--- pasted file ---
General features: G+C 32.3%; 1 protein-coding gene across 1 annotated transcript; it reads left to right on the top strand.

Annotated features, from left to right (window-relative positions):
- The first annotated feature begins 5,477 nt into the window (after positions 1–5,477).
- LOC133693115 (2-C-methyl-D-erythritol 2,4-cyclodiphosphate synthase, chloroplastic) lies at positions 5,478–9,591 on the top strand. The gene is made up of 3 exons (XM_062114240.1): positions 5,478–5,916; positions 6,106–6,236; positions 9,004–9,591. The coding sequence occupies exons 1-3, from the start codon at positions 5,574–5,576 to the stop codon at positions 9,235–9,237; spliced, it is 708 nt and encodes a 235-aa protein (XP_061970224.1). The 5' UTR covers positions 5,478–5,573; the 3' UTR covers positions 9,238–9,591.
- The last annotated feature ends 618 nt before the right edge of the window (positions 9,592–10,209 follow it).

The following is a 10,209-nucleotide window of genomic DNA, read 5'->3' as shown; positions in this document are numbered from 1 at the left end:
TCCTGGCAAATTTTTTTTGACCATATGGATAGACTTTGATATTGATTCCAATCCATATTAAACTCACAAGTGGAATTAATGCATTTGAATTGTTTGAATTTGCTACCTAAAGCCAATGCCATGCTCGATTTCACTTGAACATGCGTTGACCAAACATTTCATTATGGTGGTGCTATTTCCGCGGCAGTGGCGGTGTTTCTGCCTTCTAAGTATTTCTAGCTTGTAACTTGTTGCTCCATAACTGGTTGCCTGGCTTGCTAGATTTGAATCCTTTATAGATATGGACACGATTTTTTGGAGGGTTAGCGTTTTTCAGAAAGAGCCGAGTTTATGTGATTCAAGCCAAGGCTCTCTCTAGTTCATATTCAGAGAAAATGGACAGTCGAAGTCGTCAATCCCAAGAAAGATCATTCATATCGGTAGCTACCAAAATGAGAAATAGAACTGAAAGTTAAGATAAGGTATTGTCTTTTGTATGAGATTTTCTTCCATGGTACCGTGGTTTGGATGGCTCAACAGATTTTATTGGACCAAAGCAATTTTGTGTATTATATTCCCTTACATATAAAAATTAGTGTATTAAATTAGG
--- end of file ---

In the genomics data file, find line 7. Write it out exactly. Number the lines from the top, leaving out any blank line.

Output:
TCCTGGCAAATTTTTTTTGACCATATGGATAGACTTTGATATTGATTCCAATCCATATTAAACTCACAAGTGGAATTAATGCATTTGAATTGTTTGAATTTGCTACCTAAAGCCAATGCCATGCTCGATTTCACTTGAACATGCGTTGACCAAACATTTCATTATGGTGGTGCTATTTCCGCGGCAGTGGCGGTGTTTCTGCCTTCTAAGTATTTCTAGCTTGTAACTTGTTGCTCCATAACTGGTTGCCTGGCTTGCTAGATTTGAATCCTTTATAGATATGGACACGATTTTTTGGAGGGTTAGCGTTTTTCAGAAAGAGCCGAGTTTATGTGATTCAAGCCAAGGCTCTCTCTAGTTCATATTCAGAGAAAATGGACAGTCGAAGTCGTCAATCCCAAGAAAGATCATTCATATCGGTAGCTACCAAAATGAGAAATAGAACTGAAAGTTAAGATAAGGTATTGTCTTTTGTATGAGATTTTCTTCCATGGTACCGTGGTTTGGATGGCTCAACAGATTTTATTGGACCAAAGCAATTTTGTGTATTATATTCCCTTACATATAAAAATTAGTGTATTAAATTAGG